History: The Codd Neck Bottle
The Codd marble bottle was born from the need to keep carbonated drinks from going ‘flat’. Originally, effervescent drinks were contained in stoneware bottles, but these allowed the gas to leak and the drink would indeed go flat. Soon, bottlers were using glass bottles but noted that the pressure from the gas within the bottle could force the cork stopper out, especially if the cork dried out.
In 1872, then 34-year old Hiram Codd of Suffolk, England solved the problem by inventing and patenting his design for a bottle that used a marble and rubber gasket to seal the beverage within. Codd was by trade a mechanical engineer, who at one time worked as a salesman for the “British and Foreign Cork Company” where he identified the need for a new type of closure, even though a successful invention would diminish the need of the very items he sold – corks. But successful he was.
“His bottle used the effervescent pressure of the mineral water itself to force a marble against a rubber washer in the upper ring of the neck of the bottle. This made for a very efficient and durable seal. (Some of these bottles have remained sealed for more than 100 years),” writes Cecil Munsey, in his 2010, Codd (Marble-In-The-Neck) Soda-Water Bottles, Then and Now!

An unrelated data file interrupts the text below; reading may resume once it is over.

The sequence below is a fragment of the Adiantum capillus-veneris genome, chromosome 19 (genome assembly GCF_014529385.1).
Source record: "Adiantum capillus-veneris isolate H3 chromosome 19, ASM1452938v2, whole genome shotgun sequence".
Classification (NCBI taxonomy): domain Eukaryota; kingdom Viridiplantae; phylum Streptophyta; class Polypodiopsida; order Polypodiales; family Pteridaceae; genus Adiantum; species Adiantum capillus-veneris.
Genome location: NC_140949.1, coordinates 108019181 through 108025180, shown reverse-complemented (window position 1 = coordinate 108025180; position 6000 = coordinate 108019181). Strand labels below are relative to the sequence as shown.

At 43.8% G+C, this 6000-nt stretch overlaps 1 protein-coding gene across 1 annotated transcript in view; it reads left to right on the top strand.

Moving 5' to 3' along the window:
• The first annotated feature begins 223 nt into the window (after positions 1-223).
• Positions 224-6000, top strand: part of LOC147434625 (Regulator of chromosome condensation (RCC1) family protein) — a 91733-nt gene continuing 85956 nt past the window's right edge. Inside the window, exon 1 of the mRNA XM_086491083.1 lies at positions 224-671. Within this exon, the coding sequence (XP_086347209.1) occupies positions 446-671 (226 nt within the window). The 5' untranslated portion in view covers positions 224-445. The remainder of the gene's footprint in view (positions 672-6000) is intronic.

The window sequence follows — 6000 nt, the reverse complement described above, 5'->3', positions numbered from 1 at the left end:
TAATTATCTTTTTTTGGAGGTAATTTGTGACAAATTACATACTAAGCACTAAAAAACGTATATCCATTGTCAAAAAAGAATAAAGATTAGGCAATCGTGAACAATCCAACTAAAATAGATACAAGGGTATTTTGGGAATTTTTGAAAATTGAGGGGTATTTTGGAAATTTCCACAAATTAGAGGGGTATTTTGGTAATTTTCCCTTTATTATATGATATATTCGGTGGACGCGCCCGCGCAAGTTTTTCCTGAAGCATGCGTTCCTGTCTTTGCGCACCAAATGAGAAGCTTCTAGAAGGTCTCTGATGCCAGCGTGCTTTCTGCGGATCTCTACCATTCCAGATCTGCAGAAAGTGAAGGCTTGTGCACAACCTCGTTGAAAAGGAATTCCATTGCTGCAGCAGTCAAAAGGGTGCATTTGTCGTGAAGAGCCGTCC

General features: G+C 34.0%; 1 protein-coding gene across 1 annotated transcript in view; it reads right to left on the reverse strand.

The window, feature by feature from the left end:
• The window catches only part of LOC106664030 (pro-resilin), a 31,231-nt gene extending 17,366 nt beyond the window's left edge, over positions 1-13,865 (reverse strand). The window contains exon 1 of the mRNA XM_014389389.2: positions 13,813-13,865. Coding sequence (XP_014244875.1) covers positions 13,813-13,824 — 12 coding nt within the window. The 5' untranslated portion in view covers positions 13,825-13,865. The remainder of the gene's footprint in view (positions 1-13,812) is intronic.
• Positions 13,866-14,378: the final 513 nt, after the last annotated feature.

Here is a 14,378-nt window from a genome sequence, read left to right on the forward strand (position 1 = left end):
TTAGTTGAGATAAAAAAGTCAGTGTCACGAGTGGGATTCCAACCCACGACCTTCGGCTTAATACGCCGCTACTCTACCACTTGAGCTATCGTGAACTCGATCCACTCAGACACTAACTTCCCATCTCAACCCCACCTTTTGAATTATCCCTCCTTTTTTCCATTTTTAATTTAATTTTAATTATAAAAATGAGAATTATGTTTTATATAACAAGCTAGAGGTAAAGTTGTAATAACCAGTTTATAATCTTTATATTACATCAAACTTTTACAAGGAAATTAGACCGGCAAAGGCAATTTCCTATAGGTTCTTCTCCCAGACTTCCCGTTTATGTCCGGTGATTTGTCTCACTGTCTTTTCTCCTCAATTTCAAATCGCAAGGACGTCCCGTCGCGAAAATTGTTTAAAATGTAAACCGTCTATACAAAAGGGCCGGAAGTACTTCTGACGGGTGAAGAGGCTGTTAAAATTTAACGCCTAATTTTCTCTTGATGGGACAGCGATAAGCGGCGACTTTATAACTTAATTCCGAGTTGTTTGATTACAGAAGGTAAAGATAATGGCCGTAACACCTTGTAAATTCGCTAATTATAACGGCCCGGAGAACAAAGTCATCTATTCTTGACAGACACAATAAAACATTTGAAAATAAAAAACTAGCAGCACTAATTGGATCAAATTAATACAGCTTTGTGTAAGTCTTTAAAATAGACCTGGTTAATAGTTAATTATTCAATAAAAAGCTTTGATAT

Munsey explains that while Codd’s idea appears “brilliantly simple”, it’s actually more clever than at first glance. Codd had also considered and solved the problem of the marble getting in the way of drinking and pouring by designing a pinched neck which kept the marble from stopping the liquid when titled after opening. Also, the bottle could easily be re-sealed by shaking it vigorously and then turning it upside-down to force the marble back a closure position.
Codd also devised a bottle opener to be inserted into the bottle’s neck to push the marble down to ‘open’ the drink and let the trapped gas escape. Although Codd’s opener was widely used in public settings, privately most people simply used their little finger to push the marble down.
Codd’s invention was so effective in England that it was implemented by nearly all the English mineral water and soda pop manufacturers of the time. He sold licenses with a yearly fee to bottle manufacturers who wished to adopt his closure method. Many imitators followed, with other inventors making minor modifications to the Codd design but keeping with the basic idea of the marble and rubber gasket, but generally any subsequent marble-in-neck bottle was simply known as a Codd marble bottle.
Earlier and original Codd bottles are prized by antique bottle collectors worldwide. Codd’s patented marble stopper bottle is still manufactured in India by the Khandelwal glass works, established 1932. Additionally, Codd bottles are also mass-produced for the popular Japanese soft drink, Ramune, which was introduced in 1872 in a lemon-lime flavor and now is available in 37 different flavors.